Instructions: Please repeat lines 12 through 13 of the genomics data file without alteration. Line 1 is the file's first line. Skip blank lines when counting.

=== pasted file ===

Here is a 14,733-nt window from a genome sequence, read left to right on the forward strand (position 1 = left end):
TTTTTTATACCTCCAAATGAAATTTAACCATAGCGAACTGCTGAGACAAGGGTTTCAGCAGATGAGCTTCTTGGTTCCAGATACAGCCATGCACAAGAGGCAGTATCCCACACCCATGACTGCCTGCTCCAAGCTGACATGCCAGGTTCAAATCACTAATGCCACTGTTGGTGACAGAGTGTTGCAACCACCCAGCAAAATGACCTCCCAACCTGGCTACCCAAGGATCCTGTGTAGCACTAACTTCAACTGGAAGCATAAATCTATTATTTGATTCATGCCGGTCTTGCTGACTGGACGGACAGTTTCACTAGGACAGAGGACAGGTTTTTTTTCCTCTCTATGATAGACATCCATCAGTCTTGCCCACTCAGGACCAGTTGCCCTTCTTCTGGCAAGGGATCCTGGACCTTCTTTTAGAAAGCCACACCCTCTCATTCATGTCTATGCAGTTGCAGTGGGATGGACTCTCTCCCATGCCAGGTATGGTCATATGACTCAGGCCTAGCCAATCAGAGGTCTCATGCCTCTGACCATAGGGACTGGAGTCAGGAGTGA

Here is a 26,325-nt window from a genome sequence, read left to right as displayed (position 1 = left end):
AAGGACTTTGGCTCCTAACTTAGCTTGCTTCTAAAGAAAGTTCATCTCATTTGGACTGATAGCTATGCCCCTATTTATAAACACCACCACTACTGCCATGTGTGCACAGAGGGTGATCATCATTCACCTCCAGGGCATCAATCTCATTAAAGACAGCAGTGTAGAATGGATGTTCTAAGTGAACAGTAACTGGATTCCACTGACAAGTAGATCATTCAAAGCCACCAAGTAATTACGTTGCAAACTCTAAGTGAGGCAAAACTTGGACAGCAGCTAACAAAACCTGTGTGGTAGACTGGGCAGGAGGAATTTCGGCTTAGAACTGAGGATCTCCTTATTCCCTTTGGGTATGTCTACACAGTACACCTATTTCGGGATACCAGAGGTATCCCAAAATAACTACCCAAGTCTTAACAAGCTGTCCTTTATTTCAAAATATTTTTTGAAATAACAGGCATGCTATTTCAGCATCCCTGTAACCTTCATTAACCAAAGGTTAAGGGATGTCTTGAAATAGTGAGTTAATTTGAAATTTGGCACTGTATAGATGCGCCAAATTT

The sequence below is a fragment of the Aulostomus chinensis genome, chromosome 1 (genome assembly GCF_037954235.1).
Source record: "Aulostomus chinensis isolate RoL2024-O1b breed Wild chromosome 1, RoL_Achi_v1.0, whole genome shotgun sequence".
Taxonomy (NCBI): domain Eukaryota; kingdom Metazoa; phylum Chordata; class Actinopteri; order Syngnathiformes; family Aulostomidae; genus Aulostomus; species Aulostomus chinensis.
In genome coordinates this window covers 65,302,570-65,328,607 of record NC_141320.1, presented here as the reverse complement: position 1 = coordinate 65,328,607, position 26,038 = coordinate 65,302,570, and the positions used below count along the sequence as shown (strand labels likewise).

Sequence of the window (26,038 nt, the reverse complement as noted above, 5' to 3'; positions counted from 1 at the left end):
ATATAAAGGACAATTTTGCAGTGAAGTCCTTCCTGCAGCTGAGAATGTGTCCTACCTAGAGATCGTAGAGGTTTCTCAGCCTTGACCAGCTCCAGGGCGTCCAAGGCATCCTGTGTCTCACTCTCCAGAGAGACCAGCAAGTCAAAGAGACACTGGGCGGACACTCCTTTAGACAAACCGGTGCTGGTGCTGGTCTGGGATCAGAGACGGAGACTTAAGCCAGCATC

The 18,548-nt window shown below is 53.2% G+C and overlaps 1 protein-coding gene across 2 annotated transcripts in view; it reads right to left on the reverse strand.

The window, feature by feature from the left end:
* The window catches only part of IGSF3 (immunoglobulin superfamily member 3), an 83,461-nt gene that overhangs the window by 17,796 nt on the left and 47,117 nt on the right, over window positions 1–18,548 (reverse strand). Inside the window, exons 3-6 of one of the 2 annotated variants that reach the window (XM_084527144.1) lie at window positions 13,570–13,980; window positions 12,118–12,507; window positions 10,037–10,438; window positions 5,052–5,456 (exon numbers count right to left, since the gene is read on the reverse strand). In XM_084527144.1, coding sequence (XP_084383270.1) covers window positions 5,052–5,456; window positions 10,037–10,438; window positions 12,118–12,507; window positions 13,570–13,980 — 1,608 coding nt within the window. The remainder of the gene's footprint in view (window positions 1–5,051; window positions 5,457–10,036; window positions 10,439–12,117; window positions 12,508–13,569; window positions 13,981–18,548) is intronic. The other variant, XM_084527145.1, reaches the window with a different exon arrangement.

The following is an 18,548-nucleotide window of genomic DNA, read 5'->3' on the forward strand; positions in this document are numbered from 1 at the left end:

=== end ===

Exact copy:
The window, feature by feature from the left end:
* The window catches only part of IGSF3 (immunoglobulin superfamily member 3), an 83,461-nt gene that overhangs the window by 17,796 nt on the left and 47,117 nt on the right, over window positions 1–18,548 (reverse strand). Inside the window, exons 3-6 of one of the 2 annotated variants that reach the window (XM_084527144.1) lie at window positions 13,570–13,980; window positions 12,118–12,507; window positions 10,037–10,438; window positions 5,052–5,456 (exon numbers count right to left, since the gene is read on the reverse strand). In XM_084527144.1, coding sequence (XP_084383270.1) covers window positions 5,052–5,456; window positions 10,037–10,438; window positions 12,118–12,507; window positions 13,570–13,980 — 1,608 coding nt within the window. The remainder of the gene's footprint in view (window positions 1–5,051; window positions 5,457–10,036; window positions 10,439–12,117; window positions 12,508–13,569; window positions 13,981–18,548) is intronic. The other variant, XM_084527145.1, reaches the window with a different exon arrangement.